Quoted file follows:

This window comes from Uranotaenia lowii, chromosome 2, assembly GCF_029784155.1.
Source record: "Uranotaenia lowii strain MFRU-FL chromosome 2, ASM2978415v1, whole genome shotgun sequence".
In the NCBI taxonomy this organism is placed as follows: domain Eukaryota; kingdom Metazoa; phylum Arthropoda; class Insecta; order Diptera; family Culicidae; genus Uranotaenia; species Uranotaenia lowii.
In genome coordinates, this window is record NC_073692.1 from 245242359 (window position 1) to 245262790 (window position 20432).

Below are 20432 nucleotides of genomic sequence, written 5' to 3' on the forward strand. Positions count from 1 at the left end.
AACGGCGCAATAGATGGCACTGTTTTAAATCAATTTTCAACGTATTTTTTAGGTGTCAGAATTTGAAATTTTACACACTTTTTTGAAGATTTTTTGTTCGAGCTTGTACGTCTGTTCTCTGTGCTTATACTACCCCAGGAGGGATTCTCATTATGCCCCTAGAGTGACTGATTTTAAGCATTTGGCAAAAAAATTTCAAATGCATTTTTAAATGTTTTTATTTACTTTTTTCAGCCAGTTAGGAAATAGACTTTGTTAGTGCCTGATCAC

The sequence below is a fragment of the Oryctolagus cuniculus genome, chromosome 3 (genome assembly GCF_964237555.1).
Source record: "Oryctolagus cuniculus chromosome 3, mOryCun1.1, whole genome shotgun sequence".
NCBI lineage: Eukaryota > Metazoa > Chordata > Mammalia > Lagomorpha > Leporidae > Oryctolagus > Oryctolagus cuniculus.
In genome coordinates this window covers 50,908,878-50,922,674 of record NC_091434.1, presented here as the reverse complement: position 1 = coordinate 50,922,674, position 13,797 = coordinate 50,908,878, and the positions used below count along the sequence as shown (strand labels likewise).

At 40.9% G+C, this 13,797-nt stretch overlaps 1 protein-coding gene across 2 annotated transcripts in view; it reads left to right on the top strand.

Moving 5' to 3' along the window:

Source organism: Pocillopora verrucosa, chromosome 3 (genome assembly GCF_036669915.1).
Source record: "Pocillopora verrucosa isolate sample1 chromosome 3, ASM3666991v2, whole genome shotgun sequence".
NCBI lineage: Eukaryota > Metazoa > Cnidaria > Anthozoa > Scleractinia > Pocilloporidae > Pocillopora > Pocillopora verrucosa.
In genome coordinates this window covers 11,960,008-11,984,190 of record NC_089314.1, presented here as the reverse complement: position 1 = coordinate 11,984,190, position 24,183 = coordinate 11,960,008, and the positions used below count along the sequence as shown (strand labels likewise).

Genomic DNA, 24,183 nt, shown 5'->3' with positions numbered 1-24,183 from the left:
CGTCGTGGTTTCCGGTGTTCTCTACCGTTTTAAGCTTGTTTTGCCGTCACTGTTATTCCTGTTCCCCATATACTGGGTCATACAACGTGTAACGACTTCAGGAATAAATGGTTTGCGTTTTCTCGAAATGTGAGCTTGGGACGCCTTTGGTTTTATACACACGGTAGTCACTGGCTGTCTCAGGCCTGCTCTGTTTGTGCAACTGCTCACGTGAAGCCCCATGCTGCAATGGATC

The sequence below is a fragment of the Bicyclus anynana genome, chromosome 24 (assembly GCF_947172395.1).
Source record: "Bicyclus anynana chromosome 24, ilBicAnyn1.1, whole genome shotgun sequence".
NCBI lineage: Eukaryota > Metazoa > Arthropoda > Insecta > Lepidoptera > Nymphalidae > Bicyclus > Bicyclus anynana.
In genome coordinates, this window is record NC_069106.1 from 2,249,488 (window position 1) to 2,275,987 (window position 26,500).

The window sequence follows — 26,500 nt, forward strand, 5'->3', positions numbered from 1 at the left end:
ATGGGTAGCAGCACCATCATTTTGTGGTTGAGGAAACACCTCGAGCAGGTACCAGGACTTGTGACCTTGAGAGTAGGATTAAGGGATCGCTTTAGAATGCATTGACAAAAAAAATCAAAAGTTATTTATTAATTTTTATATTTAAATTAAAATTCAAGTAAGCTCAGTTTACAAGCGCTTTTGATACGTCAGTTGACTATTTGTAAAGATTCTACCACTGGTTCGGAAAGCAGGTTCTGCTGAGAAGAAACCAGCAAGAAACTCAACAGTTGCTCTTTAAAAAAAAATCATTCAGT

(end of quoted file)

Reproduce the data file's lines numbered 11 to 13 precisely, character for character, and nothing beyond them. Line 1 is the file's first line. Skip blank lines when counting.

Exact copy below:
At 40.9% G+C, this 13,797-nt stretch overlaps 1 protein-coding gene across 2 annotated transcripts in view; it reads left to right on the top strand.

Moving 5' to 3' along the window:

Source organism: Pocillopora verrucosa, chromosome 3 (genome assembly GCF_036669915.1).